Analysis

Readers learn a great deal about the paradox of Lestat's character in this section: he cares for his father and buys him expensive things but treats him cruelly when the old man most needs human kindness. Lestat resents a missed educational opportunity when he was a child, but does nothing to improve his mind now that he has ample opportunity to do so. Lestat cares for his father until his death, which suggests a human attachment he claims to have lost many years ago, yet when his father begs for Lestat's forgiveness on his deathbed, Lestat refuses to give it, which causes his father considerable pain. Lestat processes his human childhood anger by seeking out and gleefully killing promising young men like Freniere. Louis explains this predilection by saying, "they stood on the threshold of the maximum possibility of life." Though Lestat has wealth and immortality, he seeks revenge against humans for all he lacked in his mortal life. Lestat may disdain the way Louis clings to his humanity by not feeding on human blood, but Lestat is just as deeply entangled in humanity with his envy and need for vengeance.

For all his self-reflection, Louis remains entangled with the human world. One of the greatest emotions Louis struggles to detach himself from as a vampire is love. He involves himself in the affairs of the Freniere family, trying to protect Freniere, and risking his safety by exposing himself to Babette. Louis tells the interviewer, "I had for Babette ... a strong feeling ... Babette was to me in her own way an ideal human being." At a time when women were reduced to strict gender roles, Babette takes charge and enables her family's plantation to thrive. Whatever strength Babette exhibited to Louis, however, diminishes when she calls him a devil. Louis believed they had a unique relationship of trust, despite his condition. Even though Louis risked everything to help Babette, her narrow-minded reaction to him showcases the impossibility of love in a vampire's world. Nevertheless, the relationship shows readers that Louis retains a capacity for deep compassion, even as an immortal, foreshadowing his potential for future relationships. Babette simultaneously demonstrates Louis is not the monster she claims he is, but also that the question of his inherent nature—is he a child of the devil, as she claims?—will consume his existence. Before Babette accuses Louis of being the devil, he was free to entertain and fancy the idea she believed him to be an angel. Babette's accusation shatters Louis's hope he may be of some good and not entirely evil, but it does not turn him entirely to evil.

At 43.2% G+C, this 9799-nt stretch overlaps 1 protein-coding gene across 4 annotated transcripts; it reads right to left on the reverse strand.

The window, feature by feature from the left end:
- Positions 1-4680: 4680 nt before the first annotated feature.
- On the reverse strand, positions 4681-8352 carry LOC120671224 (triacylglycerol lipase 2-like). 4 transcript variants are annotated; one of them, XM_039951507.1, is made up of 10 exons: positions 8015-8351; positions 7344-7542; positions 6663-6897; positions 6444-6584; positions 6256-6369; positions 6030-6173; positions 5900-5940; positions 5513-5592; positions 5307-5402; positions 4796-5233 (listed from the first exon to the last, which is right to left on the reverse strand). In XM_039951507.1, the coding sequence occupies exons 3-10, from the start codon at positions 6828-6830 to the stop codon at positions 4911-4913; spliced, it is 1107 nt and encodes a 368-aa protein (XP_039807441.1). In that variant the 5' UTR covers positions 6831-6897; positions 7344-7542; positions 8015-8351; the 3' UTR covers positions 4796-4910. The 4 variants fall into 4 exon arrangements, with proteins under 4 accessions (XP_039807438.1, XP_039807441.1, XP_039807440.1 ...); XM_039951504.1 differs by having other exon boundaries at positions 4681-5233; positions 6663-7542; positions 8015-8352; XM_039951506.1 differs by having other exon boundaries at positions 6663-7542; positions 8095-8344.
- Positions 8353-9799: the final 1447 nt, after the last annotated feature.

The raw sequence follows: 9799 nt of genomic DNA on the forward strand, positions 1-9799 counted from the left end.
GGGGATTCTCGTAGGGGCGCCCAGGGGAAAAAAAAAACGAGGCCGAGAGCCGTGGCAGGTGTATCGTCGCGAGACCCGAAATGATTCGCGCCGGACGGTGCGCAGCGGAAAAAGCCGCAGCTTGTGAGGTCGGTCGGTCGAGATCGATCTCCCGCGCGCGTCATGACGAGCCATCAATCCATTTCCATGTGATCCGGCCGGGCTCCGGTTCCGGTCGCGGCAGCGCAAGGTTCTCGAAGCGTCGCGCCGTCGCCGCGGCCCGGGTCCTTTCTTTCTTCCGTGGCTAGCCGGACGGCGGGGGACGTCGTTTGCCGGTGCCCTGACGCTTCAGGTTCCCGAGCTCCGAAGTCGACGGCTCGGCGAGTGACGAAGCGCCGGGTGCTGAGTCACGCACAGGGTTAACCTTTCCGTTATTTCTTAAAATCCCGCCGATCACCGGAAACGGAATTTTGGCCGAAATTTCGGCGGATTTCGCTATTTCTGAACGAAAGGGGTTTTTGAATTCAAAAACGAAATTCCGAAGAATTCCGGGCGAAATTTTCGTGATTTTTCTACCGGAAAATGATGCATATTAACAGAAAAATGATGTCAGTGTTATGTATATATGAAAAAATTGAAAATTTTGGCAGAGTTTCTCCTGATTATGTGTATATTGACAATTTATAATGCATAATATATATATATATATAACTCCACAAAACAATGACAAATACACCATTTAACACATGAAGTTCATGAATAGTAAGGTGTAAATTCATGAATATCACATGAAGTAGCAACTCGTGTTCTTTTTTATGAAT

The reader continues to see conflicts in Louis's character, particularly in regard to his claim of "detachment." His distaste for Lestat derives in large part from Lestat's lack of gentility, his disinterest in thought and philosophy, and his crass indulgence in luxuries. Lestat bears the marks of the "nouveau riche," reveling in his wealth rather than being discreet about it. Louis pushes Lestat to treat his father with mercy, and does so himself when Lestat won't. Louis simply cannot detach from human emotion despite statements like, "I bore this with an overt detachment unknown to me in mortal life and came to understand this as part of vampire nature." Louis and Lestat represent a double-edged sword: one refuses to examine his nature, the other obsesses about it, yet neither actually understands himself. Bound together in ignorance, and despite their mutual dislike, they cannot separate themselves from each other.